Thursday, 12 July 2012

A mini blog on freedom of information

Today, Rosemary Agnew, the new Information Commissioner, has decided to order the Scottish Government must disclose whether it has obtained legal advice on an Independent Scotland's right to remain part of the European Union.

In doing so, she has also ruled that, if it has, it need not disclose its content.

On that second point she has my unconditional support. Governments of any rank must be entitled to the confidentiality of their legal advice as much as any private individual.

We have an adversarial legal system. Every lawyer knows the strength and weaknesses of their own case. It would be absurd if they had to disclose the weaknesses to the other side just because their client was the government. Whether that ought to be our system is a topic for another day altogether.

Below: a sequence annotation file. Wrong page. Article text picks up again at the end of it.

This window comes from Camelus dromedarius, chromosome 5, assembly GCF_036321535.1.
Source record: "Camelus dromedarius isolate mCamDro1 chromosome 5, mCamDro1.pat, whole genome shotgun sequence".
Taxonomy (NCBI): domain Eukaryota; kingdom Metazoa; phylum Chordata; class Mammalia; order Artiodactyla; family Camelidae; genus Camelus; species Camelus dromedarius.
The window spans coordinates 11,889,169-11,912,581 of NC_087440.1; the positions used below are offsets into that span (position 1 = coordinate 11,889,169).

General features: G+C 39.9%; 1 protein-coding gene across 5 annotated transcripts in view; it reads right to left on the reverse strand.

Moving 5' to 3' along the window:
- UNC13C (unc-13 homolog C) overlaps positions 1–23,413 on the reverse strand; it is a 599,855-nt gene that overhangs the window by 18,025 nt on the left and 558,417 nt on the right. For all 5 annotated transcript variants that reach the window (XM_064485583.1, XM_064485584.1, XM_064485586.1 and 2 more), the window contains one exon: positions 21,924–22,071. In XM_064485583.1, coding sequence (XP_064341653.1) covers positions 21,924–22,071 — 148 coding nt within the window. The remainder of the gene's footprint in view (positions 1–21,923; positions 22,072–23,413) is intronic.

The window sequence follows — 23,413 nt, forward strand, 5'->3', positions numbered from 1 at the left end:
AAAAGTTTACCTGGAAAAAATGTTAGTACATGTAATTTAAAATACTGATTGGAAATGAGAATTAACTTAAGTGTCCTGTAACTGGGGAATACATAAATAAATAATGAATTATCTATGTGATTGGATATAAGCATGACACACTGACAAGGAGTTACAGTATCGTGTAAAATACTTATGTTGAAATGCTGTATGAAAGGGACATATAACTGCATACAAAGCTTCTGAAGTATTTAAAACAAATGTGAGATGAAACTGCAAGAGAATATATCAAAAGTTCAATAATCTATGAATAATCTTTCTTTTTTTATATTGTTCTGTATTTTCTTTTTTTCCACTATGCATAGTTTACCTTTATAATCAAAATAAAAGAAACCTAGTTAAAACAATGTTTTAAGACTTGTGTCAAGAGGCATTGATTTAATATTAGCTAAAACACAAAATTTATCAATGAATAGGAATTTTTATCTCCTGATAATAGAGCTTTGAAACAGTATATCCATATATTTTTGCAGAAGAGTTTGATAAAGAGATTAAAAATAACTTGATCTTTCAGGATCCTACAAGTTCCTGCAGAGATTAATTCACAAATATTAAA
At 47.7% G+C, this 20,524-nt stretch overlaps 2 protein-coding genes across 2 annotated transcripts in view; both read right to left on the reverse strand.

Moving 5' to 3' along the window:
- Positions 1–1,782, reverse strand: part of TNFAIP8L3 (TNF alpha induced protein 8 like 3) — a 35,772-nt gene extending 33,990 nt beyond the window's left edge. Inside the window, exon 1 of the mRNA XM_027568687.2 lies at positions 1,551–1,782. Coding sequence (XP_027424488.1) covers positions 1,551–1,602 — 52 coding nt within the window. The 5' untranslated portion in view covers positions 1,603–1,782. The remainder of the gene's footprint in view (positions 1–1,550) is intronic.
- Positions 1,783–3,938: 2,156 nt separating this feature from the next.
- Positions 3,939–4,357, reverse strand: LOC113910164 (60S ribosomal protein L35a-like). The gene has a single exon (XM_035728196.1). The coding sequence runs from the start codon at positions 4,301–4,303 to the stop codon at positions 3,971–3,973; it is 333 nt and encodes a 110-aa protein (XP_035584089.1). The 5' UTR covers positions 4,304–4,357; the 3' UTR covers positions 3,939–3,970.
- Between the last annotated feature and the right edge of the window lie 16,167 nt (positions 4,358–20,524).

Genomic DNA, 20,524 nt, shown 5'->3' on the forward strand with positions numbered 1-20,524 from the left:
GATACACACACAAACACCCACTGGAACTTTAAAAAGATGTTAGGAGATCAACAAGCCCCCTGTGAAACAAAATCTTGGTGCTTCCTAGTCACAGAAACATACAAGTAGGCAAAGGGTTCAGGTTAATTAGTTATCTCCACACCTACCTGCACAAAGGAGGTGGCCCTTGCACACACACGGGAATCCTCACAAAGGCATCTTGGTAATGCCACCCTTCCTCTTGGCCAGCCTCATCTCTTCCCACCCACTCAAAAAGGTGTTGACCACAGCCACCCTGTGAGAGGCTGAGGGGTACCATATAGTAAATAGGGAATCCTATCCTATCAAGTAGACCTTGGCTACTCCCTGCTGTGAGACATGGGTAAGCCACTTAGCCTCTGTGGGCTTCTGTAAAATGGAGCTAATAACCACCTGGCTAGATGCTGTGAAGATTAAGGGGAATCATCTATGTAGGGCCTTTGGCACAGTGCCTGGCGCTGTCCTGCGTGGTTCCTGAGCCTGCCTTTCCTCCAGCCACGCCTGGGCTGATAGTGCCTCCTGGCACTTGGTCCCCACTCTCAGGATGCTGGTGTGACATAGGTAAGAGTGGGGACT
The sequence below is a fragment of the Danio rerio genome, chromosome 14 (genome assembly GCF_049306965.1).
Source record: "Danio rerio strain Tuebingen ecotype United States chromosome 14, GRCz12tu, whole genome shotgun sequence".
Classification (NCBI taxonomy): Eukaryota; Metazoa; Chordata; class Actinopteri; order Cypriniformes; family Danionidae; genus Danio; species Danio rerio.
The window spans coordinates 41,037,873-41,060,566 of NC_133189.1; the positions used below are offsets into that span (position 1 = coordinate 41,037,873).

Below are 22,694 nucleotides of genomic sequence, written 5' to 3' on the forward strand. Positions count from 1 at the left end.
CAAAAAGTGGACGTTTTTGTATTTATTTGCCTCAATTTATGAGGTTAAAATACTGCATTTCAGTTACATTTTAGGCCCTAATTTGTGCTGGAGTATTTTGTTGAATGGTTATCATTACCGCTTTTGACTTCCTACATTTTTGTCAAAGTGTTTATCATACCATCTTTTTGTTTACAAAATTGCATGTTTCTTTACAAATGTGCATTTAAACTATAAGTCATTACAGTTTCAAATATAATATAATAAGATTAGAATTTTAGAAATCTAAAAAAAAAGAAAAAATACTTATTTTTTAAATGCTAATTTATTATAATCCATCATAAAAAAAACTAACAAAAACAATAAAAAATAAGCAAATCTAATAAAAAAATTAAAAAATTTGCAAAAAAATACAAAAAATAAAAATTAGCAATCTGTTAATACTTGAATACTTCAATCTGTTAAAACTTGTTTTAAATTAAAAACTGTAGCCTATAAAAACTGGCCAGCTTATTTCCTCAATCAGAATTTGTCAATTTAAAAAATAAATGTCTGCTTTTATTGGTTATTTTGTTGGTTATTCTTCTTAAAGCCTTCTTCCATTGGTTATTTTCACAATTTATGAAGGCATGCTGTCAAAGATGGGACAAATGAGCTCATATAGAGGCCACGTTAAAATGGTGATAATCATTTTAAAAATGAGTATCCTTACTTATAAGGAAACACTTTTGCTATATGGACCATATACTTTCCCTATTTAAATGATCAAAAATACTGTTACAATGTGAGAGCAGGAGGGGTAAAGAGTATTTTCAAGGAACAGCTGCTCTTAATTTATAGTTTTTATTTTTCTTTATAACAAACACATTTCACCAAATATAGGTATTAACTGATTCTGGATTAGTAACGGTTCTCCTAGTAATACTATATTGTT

The first point, whether they must disclose if  legal advice exists at all,  is more difficult and indeed one on which the Scottish Government intends to appeal to the Court of Session. Now, at this point I could, myself, provide an "on the one hand, but on the other" opinion.

But if I was advising the Government as a lawyer, I'd ask what would be gained by winning such an appeal. If the Government possesses opinion that Scottish EU membership is unproblematical they would surely have published it. If their opinion says otherwise then understandably they'd like to keep that to themselves. But only in the second scenario would they object to people knowing whether it exists at all. Even if the Court of Session supports them in that objective.

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